In the External Referrers graph, you will see exactly where these visits are coming from, such as search engines, other websites, and social channels. This information is useful if one of your business goals is driving traffic from other sources, as you will be able to see the locations where people are coming to your Page from, and focus your resources there.
Next to the ‘Visits’ tab in the Insights tool, the ‘Posts’ tab is the one to explore next. This area will let you break down individual posts and pieces of content to see how well they are performing. You will see three headings on this page, labeled ‘When Your Fans Are Online,’ ‘Post Types,’ and ‘Top Posts from Pages You Watch.’
When Your Fans Are Online: This tab helps you recognize, based on data from a one-week period, when the best times for posting specific pieces of content are. This information is calculated according to the times most fans are most frequently on Facebook, information that is of obvious value to you.
Post Types: This tab helps you evaluate the success of posts based on what kind of content they are. This shows you the top three performing types of content (such as photos, videos, or links) you shared and the average reach and engagement associated with each.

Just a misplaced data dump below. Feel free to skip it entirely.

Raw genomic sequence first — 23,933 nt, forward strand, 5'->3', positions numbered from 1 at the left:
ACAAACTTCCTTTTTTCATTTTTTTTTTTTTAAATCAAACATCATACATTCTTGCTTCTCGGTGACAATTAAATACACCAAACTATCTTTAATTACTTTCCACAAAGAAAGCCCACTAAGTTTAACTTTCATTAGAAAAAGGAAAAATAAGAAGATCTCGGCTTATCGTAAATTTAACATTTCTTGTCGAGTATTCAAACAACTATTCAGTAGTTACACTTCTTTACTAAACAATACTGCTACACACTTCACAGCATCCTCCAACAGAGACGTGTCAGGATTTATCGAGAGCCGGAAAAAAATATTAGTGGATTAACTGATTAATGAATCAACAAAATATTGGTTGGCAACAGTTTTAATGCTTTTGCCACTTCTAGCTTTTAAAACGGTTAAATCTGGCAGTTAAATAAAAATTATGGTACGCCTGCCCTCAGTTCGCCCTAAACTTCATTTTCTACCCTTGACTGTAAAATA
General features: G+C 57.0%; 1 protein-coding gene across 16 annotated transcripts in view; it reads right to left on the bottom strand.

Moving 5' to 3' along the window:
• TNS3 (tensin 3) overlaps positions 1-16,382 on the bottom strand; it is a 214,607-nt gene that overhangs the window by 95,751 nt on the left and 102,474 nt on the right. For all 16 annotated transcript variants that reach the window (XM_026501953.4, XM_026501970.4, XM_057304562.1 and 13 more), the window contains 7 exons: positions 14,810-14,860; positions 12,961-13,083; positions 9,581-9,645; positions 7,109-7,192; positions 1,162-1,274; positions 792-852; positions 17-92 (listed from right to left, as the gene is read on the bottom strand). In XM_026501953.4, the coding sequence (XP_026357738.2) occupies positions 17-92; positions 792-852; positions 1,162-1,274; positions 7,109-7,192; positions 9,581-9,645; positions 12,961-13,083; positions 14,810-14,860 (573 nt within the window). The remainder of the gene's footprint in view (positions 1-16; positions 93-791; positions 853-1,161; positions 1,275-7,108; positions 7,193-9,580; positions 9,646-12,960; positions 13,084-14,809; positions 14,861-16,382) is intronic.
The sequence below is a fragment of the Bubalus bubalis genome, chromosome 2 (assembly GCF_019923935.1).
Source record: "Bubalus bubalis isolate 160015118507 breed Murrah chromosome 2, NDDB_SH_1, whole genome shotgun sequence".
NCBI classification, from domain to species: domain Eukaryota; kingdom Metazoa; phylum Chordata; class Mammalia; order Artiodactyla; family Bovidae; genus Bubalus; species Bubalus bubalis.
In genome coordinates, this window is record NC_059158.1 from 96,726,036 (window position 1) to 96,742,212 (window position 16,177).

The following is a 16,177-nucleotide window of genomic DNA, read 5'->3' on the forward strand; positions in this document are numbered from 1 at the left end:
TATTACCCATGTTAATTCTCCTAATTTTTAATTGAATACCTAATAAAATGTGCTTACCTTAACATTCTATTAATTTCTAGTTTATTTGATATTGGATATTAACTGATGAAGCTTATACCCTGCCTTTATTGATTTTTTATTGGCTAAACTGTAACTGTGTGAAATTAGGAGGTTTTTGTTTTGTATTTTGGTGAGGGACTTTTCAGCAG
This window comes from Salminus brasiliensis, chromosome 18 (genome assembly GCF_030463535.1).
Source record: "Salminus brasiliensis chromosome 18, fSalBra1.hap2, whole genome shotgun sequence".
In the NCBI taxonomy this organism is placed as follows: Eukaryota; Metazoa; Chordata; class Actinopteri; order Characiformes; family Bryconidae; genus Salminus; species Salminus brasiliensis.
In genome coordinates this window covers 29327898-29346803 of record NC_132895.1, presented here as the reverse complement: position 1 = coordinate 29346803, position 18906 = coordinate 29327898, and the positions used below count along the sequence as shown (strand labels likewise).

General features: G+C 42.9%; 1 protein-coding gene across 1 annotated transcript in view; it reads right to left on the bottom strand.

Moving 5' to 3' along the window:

Top Posts from Pages You Watch: This tab lets you see how Pages you are monitoring (such as competitors) are doing. What types of posts get the most engagement and reach on your competition’s pages? It’s also a good way to gather information about your competition’s habits, such as the frequency of their posting and the type of content they’re sharing.
The ‘People’ tab is the one that gives you information about your business’ most valuable component—your customers and audience. You are able to see detailed demographic information that’s compared with the general Facebook population, helping you understand your audience at a much deeper level. What content do they like the best? What kind of content do they ignore or hide? When are they online most often? Paying close attention to this area of Insights is a great idea if one of your main goals is audience engagement, as the data gathered here will help guide your strategy from an audience-focused perspective.
You will notice that there are a few tabs in this section, but the ‘Your Fans’ one is a great place to start. Here, you will be able to see:
• The percentage of people who Like your Page, categorized by age, gender, and other information shared on personal Facebook profiles
• The geographic location of those who Like your Page
• The first language of those who Like your Page
The other tabs, ‘People Reached’ and ‘People Engaged,’ use these same demographics to show who is seeing and interacting with your content.